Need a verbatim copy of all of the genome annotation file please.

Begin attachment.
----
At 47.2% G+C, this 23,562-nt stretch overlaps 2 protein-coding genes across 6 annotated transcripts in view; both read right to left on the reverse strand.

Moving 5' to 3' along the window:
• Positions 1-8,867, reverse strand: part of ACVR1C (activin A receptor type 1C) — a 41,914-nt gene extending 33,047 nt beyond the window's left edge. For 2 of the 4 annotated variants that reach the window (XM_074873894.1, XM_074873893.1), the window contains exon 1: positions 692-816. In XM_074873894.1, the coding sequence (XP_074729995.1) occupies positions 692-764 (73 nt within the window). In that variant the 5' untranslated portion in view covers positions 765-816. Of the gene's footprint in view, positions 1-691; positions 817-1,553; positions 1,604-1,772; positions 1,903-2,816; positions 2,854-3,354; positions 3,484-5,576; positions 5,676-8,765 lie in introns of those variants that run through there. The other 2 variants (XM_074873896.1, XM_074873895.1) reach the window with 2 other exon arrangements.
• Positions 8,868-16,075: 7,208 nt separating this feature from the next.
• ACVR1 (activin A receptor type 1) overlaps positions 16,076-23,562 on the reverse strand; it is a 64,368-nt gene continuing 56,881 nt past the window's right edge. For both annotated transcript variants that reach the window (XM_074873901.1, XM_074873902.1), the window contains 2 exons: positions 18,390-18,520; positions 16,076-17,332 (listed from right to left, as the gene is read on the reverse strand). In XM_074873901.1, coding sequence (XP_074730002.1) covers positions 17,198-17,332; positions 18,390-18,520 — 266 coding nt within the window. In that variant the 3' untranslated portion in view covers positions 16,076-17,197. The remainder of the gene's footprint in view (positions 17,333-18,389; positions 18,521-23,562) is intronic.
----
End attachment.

At 47.2% G+C, this 23,562-nt stretch overlaps 2 protein-coding genes across 6 annotated transcripts in view; both read right to left on the reverse strand.

Moving 5' to 3' along the window:
• Positions 1-8,867, reverse strand: part of ACVR1C (activin A receptor type 1C) — a 41,914-nt gene extending 33,047 nt beyond the window's left edge. For 2 of the 4 annotated variants that reach the window (XM_074873894.1, XM_074873893.1), the window contains exon 1: positions 692-816. In XM_074873894.1, the coding sequence (XP_074729995.1) occupies positions 692-764 (73 nt within the window). In that variant the 5' untranslated portion in view covers positions 765-816. Of the gene's footprint in view, positions 1-691; positions 817-1,553; positions 1,604-1,772; positions 1,903-2,816; positions 2,854-3,354; positions 3,484-5,576; positions 5,676-8,765 lie in introns of those variants that run through there. The other 2 variants (XM_074873896.1, XM_074873895.1) reach the window with 2 other exon arrangements.
• Positions 8,868-16,075: 7,208 nt separating this feature from the next.
• ACVR1 (activin A receptor type 1) overlaps positions 16,076-23,562 on the reverse strand; it is a 64,368-nt gene continuing 56,881 nt past the window's right edge. For both annotated transcript variants that reach the window (XM_074873901.1, XM_074873902.1), the window contains 2 exons: positions 18,390-18,520; positions 16,076-17,332 (listed from right to left, as the gene is read on the reverse strand). In XM_074873901.1, coding sequence (XP_074730002.1) covers positions 17,198-17,332; positions 18,390-18,520 — 266 coding nt within the window. In that variant the 3' untranslated portion in view covers positions 16,076-17,197. The remainder of the gene's footprint in view (positions 17,333-18,389; positions 18,521-23,562) is intronic.